Prior to becoming a full-time, independent tutor, I was a
part-time philosophy tutor for various Oxford colleges. I took my doctorate
at Oxford and my masters at Cambridge; so I'm
able to offer expert tuition and guidance to candidates thinking about
their Oxbridge interview questions.
This page describes the tutorial support I provide for candidates preparing answers for the typical kinds of question they might encounter at Oxford or Cambridge admissions interviews:
Generally speaking, Oxford or Cambridge interview questions typically break down into four broad kinds.
Like any standard interview, your Oxbridge interview may kick-off with an utterly predictable 'ice-breaker' question intended to put you at your ease. For these you will be expected to have prepared an answer, and you are well-advised to have rehearsed one.
Ice-breaker questions may then ease into questions that arise from the personal statement. So, in effect, the first steps you take towards preparing for your Oxbridge interview questions, may be the drafting of your personal statement.
Interview questions drawn from your personal statement may give way to more general subject-specific questions, raised by one of the subject tutors. However, these will not be simple factual questions; rather they will be designed to test your ability to apply familiar knowledge in unfamiliar contexts.
A fourth, familiar group of Oxbridge interview question comprises whacky, lateral thinking exercises to examine how well you respond to unexpected scenarios.
The personal statement of course provides a rich source of ideas for
questions that the interviewers might be prompted to ask.
A simple yet effective service I provide is to analyse your personal statement and compile a list of salient questions that it suggests.
It's surprising how a fresh pair of experienced eyes can identify issues that may not have occurred to you.
Interviewers at Oxford and Cambridge often
try to put candidates at ease by first posing some simple, predictable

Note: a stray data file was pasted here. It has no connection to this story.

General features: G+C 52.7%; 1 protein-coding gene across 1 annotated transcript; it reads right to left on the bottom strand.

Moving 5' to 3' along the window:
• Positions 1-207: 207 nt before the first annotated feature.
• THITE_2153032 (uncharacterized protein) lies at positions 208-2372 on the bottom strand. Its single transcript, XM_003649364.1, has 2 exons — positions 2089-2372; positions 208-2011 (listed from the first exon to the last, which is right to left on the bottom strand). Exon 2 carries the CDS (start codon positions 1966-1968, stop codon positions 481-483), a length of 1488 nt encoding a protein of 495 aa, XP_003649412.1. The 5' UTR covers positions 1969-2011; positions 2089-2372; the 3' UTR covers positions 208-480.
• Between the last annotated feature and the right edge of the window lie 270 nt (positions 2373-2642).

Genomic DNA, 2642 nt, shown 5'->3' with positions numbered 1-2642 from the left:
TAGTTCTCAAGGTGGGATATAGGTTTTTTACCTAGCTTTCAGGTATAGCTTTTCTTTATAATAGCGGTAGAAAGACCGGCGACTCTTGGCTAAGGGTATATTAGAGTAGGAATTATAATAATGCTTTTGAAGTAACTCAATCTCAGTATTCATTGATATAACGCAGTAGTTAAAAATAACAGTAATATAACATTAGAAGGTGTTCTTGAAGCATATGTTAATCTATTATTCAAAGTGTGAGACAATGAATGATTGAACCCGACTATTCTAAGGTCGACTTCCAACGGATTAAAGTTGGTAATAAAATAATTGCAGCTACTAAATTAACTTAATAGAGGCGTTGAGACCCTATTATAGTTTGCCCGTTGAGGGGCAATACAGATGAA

Why have you applied for this course?, Why have you applied to Oxford/Cambridge?, Why have you applied to this college?
So the very least you can do, by way of preparation, is to rehearse some sensible replies to these questions.
The first of these is not as innocent as it might seem, by the way: it is your opportunity to demonstrate your understanding of exactly what kind of course you are applying for. A disastrous answer to this question would therefore be 'I know very little about the subject, which is precisely why I've applied - to satisfy my intellectual curiosity'.
Other standard opening Oxbridge questions focus on eye-catching biographical details from the personal statement: 'Tell us about your collection of tarantulas'. Having someone examine your personal statement, and provide you with a list of likely questions, is good preparation.
Oxford and Cambridge college interviews often include a general tutor
whose academic expertise is in
another field, but who will help appraise the intellectual abilities and promise
of the candidate.
Their questions will therefore be of a more general nature:
'What contribution do you think you might make to college life?', 'At the end of your time here, how should we measure your success?', 'Why should anyone go to university?'
I teach logic and critical thinking, as part of my philosophy tuition, and therefore am in a good position to evaluate, and help improve, your reasoning abilities as you prepare for your interview at Oxford or Cambridge.
This section is currently being re-drafted for the new 2017 academic year.If you would like a mock philosophy interview with an experienced Oxford tutor, then by all means email me:
This section is currently being re-drafted for the new 2017 academic year.Please email me with any queries you may have about Oxbridge interview questions, not covered in the FAQ: